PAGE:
Cecil (Sinnie) Sinclair, 97; Pilot for Most of His Life

Cecil (Sinnie) Sinclair, who made his first solo flight in 1915 after less than 3 hours instruction and made his final flight last year after his 97th birthday, is dead.

Sinclair, who held pilot’s license No. 624 and signed by Orville Wright, died April 5 in a Grand Haven, Mich., nursing home. He would have been 98 on April 8.

A flight instructor and charter pilot most of his life, Sinclair each year would celebrate his birthday by going aloft for an honorary flight check.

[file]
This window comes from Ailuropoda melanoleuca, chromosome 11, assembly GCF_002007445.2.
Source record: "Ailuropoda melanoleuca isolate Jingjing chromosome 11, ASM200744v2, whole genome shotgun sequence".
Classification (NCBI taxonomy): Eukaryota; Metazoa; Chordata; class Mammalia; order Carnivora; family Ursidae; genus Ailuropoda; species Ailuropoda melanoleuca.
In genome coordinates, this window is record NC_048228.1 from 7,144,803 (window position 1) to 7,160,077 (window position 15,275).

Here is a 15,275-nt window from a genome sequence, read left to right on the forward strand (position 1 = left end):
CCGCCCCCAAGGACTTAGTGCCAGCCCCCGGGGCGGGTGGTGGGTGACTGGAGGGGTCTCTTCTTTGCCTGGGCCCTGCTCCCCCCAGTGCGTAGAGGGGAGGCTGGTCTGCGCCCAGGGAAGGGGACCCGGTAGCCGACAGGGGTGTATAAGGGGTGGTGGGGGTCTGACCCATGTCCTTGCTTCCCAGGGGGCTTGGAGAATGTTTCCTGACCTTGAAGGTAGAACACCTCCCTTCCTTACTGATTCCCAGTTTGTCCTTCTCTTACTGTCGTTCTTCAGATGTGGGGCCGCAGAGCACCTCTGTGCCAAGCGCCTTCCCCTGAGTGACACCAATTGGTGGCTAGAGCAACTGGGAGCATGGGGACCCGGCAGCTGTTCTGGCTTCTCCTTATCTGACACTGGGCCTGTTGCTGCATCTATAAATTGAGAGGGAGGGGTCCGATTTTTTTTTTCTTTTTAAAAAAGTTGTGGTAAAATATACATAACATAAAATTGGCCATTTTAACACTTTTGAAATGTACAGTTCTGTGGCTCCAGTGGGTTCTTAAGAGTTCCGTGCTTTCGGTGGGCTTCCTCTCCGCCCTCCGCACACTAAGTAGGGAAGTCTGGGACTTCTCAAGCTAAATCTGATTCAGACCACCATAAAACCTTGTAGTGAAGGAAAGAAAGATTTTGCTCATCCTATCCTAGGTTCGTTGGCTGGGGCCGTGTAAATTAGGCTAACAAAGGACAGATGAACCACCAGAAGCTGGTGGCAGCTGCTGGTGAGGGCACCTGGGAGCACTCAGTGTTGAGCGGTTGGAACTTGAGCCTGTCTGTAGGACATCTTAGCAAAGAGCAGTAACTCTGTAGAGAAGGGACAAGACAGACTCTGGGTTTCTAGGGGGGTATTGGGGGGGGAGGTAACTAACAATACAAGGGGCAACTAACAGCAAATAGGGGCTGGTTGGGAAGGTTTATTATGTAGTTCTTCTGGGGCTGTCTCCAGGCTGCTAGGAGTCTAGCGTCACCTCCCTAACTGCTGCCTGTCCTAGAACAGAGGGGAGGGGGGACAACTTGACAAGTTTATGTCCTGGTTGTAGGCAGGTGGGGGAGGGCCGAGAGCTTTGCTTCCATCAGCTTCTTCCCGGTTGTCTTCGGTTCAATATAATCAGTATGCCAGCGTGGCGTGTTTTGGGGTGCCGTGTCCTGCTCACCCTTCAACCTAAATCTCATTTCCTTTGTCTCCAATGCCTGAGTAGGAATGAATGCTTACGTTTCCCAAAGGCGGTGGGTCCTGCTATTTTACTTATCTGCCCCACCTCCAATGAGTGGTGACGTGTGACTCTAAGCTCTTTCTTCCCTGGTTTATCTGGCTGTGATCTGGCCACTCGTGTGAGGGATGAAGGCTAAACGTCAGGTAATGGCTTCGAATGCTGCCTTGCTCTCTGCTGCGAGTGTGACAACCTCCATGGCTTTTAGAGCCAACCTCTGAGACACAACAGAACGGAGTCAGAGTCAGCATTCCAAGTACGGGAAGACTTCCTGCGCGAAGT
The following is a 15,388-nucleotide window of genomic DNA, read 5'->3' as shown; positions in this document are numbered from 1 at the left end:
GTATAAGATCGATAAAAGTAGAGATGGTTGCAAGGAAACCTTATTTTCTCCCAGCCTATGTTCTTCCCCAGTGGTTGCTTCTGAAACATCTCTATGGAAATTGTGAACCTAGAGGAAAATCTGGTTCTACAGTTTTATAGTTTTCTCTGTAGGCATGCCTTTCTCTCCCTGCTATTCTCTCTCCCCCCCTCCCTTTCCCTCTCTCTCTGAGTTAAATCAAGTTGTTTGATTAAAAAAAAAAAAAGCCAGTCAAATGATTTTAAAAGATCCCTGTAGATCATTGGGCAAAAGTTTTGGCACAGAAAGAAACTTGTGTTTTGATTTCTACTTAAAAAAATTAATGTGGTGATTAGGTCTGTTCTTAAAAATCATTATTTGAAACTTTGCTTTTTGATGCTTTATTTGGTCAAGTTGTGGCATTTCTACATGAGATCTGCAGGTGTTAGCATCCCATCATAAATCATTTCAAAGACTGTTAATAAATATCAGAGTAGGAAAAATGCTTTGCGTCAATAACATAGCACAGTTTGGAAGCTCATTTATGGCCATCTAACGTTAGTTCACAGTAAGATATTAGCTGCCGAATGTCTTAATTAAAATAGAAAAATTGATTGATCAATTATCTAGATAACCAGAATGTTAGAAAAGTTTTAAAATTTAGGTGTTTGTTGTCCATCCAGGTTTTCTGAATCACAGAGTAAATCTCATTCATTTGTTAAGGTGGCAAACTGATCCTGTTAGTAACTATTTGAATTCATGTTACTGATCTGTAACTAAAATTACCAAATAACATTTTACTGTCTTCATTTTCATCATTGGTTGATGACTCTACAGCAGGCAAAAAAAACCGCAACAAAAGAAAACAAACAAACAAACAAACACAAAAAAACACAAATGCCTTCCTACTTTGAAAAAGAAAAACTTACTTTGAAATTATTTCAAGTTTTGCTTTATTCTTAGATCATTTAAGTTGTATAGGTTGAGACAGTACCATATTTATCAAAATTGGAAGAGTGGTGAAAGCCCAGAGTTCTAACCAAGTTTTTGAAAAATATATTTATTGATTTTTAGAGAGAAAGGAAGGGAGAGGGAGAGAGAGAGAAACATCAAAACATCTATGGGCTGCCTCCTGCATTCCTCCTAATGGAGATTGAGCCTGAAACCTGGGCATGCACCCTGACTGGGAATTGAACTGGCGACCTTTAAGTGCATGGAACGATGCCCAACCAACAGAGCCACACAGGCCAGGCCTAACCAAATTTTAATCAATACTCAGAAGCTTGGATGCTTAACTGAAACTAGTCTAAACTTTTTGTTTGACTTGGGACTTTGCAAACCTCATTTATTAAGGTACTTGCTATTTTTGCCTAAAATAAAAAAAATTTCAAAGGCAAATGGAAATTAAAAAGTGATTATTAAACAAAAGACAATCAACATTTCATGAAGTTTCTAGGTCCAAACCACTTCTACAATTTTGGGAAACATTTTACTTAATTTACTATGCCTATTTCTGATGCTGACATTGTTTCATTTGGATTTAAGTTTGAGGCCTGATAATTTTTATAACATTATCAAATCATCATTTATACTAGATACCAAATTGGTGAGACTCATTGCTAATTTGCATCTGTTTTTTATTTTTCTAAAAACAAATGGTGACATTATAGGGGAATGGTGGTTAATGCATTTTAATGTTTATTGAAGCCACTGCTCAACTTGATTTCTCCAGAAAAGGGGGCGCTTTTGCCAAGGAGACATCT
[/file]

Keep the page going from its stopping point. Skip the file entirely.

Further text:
He had not been allowed to solo, however, since his 90th birthday--the first time he had been unable to pass the stringent physical examination.


He was a charter member of the Early Birds, a group of 596 fliers who organized in 1928 and who had all flown solo before Dec. 17, 1916. His death reduces their number to 18.

Sinclair taught flying in the Army Signal Corps during World War I and served as an inspection chief for the B-24 bombers built in Michigan in World War II.

Sinclair, survived by his wife Florence, a son, daughter, two grandsons and six great-grandchildren, was the subject of a book, “All God’s Children Have Wings.”